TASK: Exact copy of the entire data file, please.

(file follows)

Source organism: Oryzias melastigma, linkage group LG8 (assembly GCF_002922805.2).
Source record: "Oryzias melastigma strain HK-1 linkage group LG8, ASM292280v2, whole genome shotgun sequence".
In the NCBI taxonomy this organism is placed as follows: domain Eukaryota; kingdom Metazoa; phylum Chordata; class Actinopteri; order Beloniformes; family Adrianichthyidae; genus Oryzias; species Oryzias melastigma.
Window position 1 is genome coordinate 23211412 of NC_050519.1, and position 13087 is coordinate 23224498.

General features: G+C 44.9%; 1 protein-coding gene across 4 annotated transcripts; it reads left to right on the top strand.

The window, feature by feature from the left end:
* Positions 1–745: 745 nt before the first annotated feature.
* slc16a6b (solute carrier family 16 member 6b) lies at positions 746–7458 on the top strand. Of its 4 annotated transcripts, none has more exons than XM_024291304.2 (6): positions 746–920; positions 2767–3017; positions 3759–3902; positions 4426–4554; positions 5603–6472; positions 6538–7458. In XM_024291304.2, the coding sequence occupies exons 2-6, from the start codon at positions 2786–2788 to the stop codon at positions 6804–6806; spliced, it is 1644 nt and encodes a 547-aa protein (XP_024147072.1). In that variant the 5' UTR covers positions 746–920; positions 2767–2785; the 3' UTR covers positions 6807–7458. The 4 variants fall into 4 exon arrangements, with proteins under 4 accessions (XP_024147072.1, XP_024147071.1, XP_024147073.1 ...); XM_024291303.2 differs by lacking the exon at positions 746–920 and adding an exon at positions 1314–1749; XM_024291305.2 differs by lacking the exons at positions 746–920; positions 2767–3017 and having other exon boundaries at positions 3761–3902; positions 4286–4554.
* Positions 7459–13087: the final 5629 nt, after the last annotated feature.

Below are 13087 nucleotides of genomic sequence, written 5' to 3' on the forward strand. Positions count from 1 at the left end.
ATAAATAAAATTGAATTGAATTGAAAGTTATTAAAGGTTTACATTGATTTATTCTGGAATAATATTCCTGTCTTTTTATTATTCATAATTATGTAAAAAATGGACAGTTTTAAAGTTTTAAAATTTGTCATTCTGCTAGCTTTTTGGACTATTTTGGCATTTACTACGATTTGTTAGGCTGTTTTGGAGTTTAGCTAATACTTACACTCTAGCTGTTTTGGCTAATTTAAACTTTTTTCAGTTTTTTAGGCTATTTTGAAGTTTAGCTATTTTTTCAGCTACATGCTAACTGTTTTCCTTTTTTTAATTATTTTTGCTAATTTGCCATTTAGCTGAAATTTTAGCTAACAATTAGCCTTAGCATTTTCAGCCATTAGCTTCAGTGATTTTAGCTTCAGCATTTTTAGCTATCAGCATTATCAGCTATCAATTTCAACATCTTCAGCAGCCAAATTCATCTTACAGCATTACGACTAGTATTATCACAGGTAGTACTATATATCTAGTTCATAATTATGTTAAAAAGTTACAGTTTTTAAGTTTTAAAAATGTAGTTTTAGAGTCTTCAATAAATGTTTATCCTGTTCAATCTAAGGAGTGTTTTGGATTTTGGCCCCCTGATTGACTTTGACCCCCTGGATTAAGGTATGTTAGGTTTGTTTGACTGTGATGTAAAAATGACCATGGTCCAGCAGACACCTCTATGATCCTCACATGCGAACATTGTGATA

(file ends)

Source organism: Oryzias melastigma, linkage group LG8 (assembly GCF_002922805.2).
Source record: "Oryzias melastigma strain HK-1 linkage group LG8, ASM292280v2, whole genome shotgun sequence".
In the NCBI taxonomy this organism is placed as follows: domain Eukaryota; kingdom Metazoa; phylum Chordata; class Actinopteri; order Beloniformes; family Adrianichthyidae; genus Oryzias; species Oryzias melastigma.
Window position 1 is genome coordinate 23211412 of NC_050519.1, and position 13087 is coordinate 23224498.

General features: G+C 44.9%; 1 protein-coding gene across 4 annotated transcripts; it reads left to right on the top strand.

The window, feature by feature from the left end:
* Positions 1–745: 745 nt before the first annotated feature.
* slc16a6b (solute carrier family 16 member 6b) lies at positions 746–7458 on the top strand. Of its 4 annotated transcripts, none has more exons than XM_024291304.2 (6): positions 746–920; positions 2767–3017; positions 3759–3902; positions 4426–4554; positions 5603–6472; positions 6538–7458. In XM_024291304.2, the coding sequence occupies exons 2-6, from the start codon at positions 2786–2788 to the stop codon at positions 6804–6806; spliced, it is 1644 nt and encodes a 547-aa protein (XP_024147072.1). In that variant the 5' UTR covers positions 746–920; positions 2767–2785; the 3' UTR covers positions 6807–7458. The 4 variants fall into 4 exon arrangements, with proteins under 4 accessions (XP_024147072.1, XP_024147071.1, XP_024147073.1 ...); XM_024291303.2 differs by lacking the exon at positions 746–920 and adding an exon at positions 1314–1749; XM_024291305.2 differs by lacking the exons at positions 746–920; positions 2767–3017 and having other exon boundaries at positions 3761–3902; positions 4286–4554.
* Positions 7459–13087: the final 5629 nt, after the last annotated feature.

Below are 13087 nucleotides of genomic sequence, written 5' to 3' on the forward strand. Positions count from 1 at the left end.
ATAAATAAAATTGAATTGAATTGAAAGTTATTAAAGGTTTACATTGATTTATTCTGGAATAATATTCCTGTCTTTTTATTATTCATAATTATGTAAAAAATGGACAGTTTTAAAGTTTTAAAATTTGTCATTCTGCTAGCTTTTTGGACTATTTTGGCATTTACTACGATTTGTTAGGCTGTTTTGGAGTTTAGCTAATACTTACACTCTAGCTGTTTTGGCTAATTTAAACTTTTTTCAGTTTTTTAGGCTATTTTGAAGTTTAGCTATTTTTTCAGCTACATGCTAACTGTTTTCCTTTTTTTAATTATTTTTGCTAATTTGCCATTTAGCTGAAATTTTAGCTAACAATTAGCCTTAGCATTTTCAGCCATTAGCTTCAGTGATTTTAGCTTCAGCATTTTTAGCTATCAGCATTATCAGCTATCAATTTCAACATCTTCAGCAGCCAAATTCATCTTACAGCATTACGACTAGTATTATCACAGGTAGTACTATATATCTAGTTCATAATTATGTTAAAAAGTTACAGTTTTTAAGTTTTAAAAATGTAGTTTTAGAGTCTTCAATAAATGTTTATCCTGTTCAATCTAAGGAGTGTTTTGGATTTTGGCCCCCTGATTGACTTTGACCCCCTGGATTAAGGTATGTTAGGTTTGTTTGACTGTGATGTAAAAATGACCATGGTCCAGCAGACACCTCTATGATCCTCACATGCGAACATTGTGATA